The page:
Emotions can sneak up on us, often with an impulse to act. Some of us avoid them at all costs. Some of us react to them immediately. Some of us make truly important life decisions based on them. Some think they just get in the way.
But negative emotions are like the warning lights on our car dashboard. They’re there for a reason, and it would do us good to check out what’s going on rather than ignoring them. Not paying attention to our emotions can lead to detachment or allowing emotions to rule you. Here are some questions to ask yourself to help you identify, value, and deal with your emotions.
What am I feeling?
Naming our emotions brings awareness and is the first component of emotional intelligence. Our four core emotions are contentment (happiness), anger, anxiety (fear), and depression (sadness). Of course there is a broad spectrum of emotions within those categories. Knowing your emotions is necessary to dealing with them in healthy ways.
Why am I feeling this way?
Often there can be physiological explanations for why we are feeling a certain way including medication side effects, changes in diet, caffeine, hormonal changes, or lack of sleep. If this is the case, you may need to consult your doctor to discuss ways to manage or make changes.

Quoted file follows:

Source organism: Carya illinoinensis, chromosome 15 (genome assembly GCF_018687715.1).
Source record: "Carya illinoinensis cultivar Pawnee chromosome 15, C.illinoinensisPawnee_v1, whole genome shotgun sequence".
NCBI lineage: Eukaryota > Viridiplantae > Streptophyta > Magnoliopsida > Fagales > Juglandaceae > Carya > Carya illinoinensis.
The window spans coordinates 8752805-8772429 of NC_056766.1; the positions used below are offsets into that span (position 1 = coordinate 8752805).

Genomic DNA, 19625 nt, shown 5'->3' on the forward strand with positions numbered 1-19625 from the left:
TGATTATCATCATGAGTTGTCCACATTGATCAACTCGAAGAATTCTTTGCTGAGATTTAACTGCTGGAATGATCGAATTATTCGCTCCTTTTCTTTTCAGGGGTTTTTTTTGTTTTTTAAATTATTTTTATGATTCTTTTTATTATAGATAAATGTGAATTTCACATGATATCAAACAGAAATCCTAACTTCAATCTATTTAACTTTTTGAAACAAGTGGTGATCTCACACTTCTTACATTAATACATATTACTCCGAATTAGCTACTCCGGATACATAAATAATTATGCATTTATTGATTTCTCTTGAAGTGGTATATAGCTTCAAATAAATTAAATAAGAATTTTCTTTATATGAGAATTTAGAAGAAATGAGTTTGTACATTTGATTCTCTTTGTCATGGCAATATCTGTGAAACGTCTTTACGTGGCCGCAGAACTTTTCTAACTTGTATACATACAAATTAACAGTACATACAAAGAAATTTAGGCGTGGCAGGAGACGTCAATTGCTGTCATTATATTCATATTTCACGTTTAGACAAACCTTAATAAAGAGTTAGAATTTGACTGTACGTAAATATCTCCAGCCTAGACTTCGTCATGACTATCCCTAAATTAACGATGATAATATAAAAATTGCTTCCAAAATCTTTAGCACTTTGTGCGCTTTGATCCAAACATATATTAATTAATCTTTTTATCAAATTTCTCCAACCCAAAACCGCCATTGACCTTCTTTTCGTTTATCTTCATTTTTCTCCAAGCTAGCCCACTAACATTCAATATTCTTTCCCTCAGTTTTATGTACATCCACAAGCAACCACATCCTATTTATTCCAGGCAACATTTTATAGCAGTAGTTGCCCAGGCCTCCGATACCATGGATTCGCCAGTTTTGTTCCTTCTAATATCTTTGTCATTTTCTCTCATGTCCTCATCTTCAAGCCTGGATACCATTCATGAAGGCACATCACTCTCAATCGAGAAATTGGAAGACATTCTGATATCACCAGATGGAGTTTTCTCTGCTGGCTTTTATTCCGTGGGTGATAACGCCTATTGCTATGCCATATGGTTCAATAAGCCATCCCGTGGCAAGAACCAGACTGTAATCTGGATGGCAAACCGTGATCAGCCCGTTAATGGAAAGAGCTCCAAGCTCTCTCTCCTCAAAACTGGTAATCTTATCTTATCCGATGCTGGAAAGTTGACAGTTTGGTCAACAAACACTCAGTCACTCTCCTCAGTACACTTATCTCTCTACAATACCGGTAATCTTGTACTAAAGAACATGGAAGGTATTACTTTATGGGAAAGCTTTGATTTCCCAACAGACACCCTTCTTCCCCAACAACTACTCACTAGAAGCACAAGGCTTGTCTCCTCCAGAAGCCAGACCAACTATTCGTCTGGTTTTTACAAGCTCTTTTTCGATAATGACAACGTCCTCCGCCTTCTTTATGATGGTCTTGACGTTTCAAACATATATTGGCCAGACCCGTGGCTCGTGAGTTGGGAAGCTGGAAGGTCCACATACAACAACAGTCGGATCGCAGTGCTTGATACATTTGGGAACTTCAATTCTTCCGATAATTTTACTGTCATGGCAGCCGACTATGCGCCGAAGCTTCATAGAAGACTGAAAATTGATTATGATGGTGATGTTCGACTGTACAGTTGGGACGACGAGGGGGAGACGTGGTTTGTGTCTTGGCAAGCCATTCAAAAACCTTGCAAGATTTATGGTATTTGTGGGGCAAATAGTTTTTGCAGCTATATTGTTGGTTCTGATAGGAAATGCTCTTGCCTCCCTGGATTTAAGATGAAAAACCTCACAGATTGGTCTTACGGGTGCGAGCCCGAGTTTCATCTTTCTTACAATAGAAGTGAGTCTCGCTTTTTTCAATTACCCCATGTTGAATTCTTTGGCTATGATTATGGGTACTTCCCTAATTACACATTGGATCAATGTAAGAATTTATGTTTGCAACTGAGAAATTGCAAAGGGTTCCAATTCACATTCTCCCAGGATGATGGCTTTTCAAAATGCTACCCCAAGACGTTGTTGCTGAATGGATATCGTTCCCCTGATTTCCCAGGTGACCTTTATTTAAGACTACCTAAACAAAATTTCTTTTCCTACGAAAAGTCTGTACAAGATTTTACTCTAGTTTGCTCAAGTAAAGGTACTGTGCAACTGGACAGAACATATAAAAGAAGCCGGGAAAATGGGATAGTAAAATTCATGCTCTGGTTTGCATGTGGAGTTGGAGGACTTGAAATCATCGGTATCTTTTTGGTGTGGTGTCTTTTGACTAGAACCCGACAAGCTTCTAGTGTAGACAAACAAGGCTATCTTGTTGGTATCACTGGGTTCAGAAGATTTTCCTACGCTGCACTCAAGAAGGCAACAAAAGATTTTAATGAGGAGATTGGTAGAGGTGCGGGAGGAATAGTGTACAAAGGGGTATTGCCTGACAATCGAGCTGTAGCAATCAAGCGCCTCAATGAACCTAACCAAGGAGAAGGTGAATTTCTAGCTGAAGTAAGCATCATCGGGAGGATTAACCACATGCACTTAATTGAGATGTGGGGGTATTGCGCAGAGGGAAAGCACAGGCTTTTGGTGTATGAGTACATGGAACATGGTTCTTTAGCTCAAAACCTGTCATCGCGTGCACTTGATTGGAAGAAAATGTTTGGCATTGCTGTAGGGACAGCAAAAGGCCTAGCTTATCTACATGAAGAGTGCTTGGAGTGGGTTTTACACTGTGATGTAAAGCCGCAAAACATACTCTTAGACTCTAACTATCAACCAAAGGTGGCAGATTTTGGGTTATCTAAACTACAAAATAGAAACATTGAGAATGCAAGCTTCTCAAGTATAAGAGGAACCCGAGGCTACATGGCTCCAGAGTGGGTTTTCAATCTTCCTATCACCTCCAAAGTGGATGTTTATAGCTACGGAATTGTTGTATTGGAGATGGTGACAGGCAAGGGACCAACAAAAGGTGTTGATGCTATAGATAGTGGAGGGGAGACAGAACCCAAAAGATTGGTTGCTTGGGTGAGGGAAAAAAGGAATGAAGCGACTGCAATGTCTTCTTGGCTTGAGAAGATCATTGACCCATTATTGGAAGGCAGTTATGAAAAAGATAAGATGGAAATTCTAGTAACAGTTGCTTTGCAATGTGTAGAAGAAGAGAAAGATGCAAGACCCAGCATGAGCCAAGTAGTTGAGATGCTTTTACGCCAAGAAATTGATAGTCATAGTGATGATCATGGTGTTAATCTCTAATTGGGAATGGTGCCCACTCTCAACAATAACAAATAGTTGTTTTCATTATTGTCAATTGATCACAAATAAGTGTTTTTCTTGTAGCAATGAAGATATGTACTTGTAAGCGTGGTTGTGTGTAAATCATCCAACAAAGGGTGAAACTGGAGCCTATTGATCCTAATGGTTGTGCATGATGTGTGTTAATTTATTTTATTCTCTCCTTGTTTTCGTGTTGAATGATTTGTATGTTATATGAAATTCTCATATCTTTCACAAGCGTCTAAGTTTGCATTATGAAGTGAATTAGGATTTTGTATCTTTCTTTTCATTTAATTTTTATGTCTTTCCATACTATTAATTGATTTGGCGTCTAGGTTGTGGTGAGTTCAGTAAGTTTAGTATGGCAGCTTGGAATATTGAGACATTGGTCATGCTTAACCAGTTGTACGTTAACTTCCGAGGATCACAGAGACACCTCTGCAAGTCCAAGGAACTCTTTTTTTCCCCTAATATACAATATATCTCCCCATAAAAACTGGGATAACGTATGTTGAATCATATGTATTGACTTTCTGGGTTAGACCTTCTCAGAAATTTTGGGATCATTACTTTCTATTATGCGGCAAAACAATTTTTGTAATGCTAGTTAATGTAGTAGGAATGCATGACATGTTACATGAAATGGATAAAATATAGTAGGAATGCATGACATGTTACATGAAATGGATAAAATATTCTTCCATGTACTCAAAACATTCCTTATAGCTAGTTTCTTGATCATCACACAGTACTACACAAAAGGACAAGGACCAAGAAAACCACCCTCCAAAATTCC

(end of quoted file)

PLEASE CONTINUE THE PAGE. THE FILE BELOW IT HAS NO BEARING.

Stress can also bring on a change or intensification of emotions. Life transitions like an increase in your work responsibilities, a new baby, financial loss, a move, or lifestyle changes can cause added stress that can lower our tolerance and ability to cope with emotions. Reaching out for support from others can keep us from burnout during temporary periods of stress.
Often there are also core beliefs or self-talk associated with an emotion. For example, if someone speaks to us disrespectfully we may believe we are worthless, which may lead to depression or anger. It’s important to look at the belief behind the emotion and evaluate its reliability. A change in thinking may be in order.
What do I do?
Managing our emotions is an important element of emotional intelligence. Being able to slow down, sooth and calm ourselves is the first step in controlling emotions. Some ideas of ways to do this are by breathing, writing, stretching, or exercising.
The ability to control the impulse to act and express our emotions at the right time and place will keep us from regrettable words and behaviors we can’t take back. Once you’ve calmed yourself down you are better able to determine if you need to say something to someone or let it go. Choosing the right time and place to speak up is nearly impossible in a heightened state of emotion.
Angie Sumrall, LPC is a professional counselor at Thriveworks Counseling Marietta